At the height of the Great Depression, Drury Pifer's father - a mining engineer with two college degrees and no job prospects - embarked on a search for security and adventure in the gold and diamond mines of Sir Ernest Oppenheimer's South Africa. The young hopeful and his wife knew nothing of the brutal working conditions, desert winds, and hidebound prejudices that awaited them. "Advancement in the mines was a game of favorites, and my father was an American," writes Drury Pifer. "He lacked both the tribal instincts of the Afrikaner and the colonial assumptions of the English." Although he was a practical man, the engineer's faith in honesty and hard work made him an innocent in Africa.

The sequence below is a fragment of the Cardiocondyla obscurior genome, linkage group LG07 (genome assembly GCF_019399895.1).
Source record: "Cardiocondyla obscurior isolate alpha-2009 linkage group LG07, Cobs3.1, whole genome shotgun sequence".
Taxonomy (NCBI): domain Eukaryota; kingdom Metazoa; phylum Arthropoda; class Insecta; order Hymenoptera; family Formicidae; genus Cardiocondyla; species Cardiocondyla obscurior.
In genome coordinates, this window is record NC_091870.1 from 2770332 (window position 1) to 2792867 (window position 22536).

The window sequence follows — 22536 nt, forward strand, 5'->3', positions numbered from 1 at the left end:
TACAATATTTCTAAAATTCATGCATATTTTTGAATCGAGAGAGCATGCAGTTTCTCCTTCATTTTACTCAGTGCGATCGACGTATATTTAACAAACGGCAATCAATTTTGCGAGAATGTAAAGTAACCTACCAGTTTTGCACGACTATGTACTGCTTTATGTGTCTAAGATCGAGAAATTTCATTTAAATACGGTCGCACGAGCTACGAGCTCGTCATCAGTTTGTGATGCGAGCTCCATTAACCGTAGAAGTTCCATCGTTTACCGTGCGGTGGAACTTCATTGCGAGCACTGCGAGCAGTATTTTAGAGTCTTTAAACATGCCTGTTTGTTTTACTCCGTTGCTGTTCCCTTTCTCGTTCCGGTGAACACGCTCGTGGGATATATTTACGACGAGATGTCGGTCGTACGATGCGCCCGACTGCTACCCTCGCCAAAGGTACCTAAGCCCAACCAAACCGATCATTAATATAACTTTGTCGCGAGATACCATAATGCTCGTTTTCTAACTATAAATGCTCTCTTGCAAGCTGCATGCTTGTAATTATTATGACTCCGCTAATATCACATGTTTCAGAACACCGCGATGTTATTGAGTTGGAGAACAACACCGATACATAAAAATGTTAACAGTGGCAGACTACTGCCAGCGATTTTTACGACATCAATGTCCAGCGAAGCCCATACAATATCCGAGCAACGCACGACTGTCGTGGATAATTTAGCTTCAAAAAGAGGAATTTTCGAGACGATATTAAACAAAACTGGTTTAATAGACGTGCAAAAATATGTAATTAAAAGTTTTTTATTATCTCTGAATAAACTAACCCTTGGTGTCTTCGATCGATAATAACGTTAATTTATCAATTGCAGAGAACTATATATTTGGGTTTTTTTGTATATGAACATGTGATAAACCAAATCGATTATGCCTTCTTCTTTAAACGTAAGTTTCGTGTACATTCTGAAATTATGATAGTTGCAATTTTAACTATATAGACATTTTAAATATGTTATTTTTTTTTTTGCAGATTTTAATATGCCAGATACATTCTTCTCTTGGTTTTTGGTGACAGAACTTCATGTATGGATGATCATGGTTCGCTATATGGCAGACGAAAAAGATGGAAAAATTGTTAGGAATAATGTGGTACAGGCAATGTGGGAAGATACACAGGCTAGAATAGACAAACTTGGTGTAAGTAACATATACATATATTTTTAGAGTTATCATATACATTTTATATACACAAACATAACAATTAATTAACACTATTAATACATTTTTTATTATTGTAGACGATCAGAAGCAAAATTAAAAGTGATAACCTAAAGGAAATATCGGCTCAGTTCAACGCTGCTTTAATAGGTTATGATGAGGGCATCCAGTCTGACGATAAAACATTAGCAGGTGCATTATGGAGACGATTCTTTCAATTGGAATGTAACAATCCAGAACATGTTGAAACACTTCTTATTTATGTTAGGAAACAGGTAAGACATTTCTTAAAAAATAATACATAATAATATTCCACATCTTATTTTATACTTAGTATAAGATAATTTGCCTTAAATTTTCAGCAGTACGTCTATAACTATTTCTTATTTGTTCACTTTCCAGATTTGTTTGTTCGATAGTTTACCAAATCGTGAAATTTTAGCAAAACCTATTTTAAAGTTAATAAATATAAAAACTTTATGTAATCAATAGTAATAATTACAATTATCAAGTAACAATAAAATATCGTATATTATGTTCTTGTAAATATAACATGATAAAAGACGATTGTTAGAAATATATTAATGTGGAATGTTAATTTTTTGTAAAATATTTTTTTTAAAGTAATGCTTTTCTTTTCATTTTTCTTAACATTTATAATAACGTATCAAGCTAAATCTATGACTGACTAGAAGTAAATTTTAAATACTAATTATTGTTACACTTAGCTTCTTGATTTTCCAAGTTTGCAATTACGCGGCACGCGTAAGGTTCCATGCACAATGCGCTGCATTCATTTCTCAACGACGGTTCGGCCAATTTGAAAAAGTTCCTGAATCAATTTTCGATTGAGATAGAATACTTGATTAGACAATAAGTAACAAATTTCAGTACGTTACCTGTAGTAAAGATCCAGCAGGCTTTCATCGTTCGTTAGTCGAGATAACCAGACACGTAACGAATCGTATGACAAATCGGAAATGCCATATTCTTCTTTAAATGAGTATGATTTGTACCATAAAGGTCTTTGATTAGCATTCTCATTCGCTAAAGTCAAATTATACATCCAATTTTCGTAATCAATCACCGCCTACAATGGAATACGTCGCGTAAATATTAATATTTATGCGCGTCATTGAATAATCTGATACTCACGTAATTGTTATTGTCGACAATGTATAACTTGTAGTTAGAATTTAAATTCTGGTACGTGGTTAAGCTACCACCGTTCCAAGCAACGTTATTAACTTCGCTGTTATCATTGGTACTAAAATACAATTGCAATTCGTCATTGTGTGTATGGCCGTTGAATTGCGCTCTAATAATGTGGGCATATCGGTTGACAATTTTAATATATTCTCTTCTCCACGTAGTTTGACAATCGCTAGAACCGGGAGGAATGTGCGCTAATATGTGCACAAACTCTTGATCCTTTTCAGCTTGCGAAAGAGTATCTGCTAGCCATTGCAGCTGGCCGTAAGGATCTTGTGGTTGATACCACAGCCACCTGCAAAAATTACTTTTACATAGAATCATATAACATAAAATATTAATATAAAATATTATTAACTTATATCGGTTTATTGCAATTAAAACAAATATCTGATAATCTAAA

Supplemented by his mother's witty letters and diaries, Dury Pifer's beautifully written account testifies to his family's power to make light of dark and often dangerous circumstances. The lyricism and insight Pifer brings to the landscape of his birth also inform the portraits of his parents - among the most vivid and inspiring of the genre.